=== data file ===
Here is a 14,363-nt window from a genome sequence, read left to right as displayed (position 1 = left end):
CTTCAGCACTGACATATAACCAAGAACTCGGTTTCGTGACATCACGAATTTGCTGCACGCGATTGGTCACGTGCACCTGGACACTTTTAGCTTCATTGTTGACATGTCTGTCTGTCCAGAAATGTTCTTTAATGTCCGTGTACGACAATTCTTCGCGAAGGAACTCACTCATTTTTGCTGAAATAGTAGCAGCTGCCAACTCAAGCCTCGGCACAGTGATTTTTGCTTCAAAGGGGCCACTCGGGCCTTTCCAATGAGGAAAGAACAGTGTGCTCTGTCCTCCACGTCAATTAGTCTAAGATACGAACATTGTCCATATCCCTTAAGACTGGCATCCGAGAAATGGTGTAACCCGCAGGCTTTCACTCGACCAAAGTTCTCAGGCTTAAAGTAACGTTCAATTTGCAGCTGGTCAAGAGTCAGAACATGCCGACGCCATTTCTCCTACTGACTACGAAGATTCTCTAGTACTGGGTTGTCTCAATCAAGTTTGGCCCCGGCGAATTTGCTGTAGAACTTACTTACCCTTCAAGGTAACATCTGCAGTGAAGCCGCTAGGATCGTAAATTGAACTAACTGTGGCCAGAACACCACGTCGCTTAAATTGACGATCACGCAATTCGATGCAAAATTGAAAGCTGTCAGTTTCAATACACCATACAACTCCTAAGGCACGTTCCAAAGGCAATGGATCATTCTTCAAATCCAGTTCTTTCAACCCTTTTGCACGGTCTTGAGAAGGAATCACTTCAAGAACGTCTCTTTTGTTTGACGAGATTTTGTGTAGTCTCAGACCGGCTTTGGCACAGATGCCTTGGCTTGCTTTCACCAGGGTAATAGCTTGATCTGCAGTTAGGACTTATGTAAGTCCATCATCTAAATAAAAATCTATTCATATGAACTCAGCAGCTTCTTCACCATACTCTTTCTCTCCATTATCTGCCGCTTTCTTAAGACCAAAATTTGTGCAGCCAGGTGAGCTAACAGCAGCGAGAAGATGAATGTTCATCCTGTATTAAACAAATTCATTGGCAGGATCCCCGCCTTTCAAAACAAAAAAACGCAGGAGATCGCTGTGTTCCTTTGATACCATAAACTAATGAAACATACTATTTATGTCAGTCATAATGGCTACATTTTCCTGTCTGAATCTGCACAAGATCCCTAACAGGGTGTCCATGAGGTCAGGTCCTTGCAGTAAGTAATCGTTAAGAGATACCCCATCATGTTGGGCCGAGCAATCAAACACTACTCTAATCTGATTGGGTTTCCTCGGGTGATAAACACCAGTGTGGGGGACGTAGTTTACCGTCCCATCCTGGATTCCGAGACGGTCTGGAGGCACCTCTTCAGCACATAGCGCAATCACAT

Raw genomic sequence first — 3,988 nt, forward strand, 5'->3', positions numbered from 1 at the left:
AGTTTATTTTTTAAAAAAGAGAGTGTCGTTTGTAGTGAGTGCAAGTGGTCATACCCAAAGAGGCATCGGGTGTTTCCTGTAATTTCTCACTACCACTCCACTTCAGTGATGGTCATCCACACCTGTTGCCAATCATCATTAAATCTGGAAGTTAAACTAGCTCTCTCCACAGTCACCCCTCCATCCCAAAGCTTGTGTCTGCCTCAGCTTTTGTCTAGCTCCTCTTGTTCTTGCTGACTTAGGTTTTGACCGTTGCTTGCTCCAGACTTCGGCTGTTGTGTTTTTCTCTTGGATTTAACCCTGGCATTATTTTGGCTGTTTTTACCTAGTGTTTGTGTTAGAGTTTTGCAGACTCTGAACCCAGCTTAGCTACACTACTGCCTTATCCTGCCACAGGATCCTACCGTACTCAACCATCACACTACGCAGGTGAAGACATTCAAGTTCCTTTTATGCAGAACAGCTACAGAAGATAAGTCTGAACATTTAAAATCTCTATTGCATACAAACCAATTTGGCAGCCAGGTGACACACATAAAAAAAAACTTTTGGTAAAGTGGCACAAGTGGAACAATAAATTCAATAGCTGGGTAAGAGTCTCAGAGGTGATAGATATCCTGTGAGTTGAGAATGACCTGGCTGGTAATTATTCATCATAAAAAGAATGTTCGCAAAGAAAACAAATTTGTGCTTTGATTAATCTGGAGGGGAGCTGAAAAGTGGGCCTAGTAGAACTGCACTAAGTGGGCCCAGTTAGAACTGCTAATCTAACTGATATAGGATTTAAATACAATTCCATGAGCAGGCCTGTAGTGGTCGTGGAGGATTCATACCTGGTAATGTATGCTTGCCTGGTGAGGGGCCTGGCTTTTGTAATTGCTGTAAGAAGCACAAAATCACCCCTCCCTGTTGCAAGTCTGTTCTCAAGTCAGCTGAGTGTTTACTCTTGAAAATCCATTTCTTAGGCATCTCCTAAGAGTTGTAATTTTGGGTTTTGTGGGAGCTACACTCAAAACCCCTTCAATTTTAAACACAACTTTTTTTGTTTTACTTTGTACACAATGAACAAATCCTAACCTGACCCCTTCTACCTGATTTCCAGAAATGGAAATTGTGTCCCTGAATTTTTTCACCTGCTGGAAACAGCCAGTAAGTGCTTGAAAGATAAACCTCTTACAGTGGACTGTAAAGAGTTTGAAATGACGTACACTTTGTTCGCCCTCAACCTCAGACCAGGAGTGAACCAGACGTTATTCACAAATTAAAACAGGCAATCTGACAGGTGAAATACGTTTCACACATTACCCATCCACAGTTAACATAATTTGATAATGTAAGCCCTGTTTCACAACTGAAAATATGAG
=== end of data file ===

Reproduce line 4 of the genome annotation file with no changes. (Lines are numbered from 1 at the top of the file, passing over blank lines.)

AGTTTATTTTTTAAAAAAGAGAGTGTCGTTTGTAGTGAGTGCAAGTGGTCATACCCAAAGAGGCATCGGGTGTTTCCTGTAATTTCTCACTACCACTCCACTTCAGTGATGGTCATCCACACCTGTTGCCAATCATCATTAAATCTGGAAGTTAAACTAGCTCTCTCCACAGTCACCCCTCCATCCCAAAGCTTGTGTCTGCCTCAGCTTTTGTCTAGCTCCTCTTGTTCTTGCTGACTTAGGTTTTGACCGTTGCTTGCTCCAGACTTCGGCTGTTGTGTTTTTCTCTTGGATTTAACCCTGGCATTATTTTGGCTGTTTTTACCTAGTGTTTGTGTTAGAGTTTTGCAGACTCTGAACCCAGCTTAGCTACACTACTGCCTTATCCTGCCACAGGATCCTACCGTACTCAACCATCACACTACGCAGGTGAAGACATTCAAGTTCCTTTTATGCAGAACAGCTACAGAAGATAAGTCTGAACATTTAAAATCTCTATTGCATACAAACCAATTTGGCAGCCAGGTGACACACATAAAAAAAAACTTTTGGTAAAGTGGCACAAGTGGAACAATAAATTCAATAGCTGGGTAAGAGTCTCAGAGGTGATAGATATCCTGTGAGTTGAGAATGACCTGGCTGGTAATTATTCATCATAAAAAGAATGTTCGCAAAGAAAACAAATTTGTGCTTTGATTAATCTGGAGGGGAGCTGAAAAGTGGGCCTAGTAGAACTGCACTAAGTGGGCCCAGTTAGAACTGCTAATCTAACTGATATAGGATTTAAATACAATTCCATGAGCAGGCCTGTAGTGGTCGTGGAGGATTCATACCTGGTAATGTATGCTTGCCTGGTGAGGGGCCTGGCTTTTGTAATTGCTGTAAGAAGCACAAAATCACCCCTCCCTGTTGCAAGTCTGTTCTCAAGTCAGCTGAGTGTTTACTCTTGAAAATCCATTTCTTAGGCATCTCCTAAGAGTTGTAATTTTGGGTTTTGTGGGAGCTACACTCAAAACCCCTTCAATTTTAAACACAACTTTTTTTGTTTTACTTTGTACACAATGAACAAATCCTAACCTGACCCCTTCTACCTGATTTCCAGAAATGGAAATTGTGTCCCTGAATTTTTTCACCTGCTGGAAACAGCCAGTAAGTGCTTGAAAGATAAACCTCTTACAGTGGACTGTAAAGAGTTTGAAATGACGTACACTTTGTTCGCCCTCAACCTCAGACCAGGAGTGAACCAGACGTTATTCACAAATTAAAACAGGCAATCTGACAGGTGAAATACGTTTCACACATTACCCATCCACAGTTAACATAATTTGATAATGTAAGCCCTGTTTCACAACTGAAAATATGAG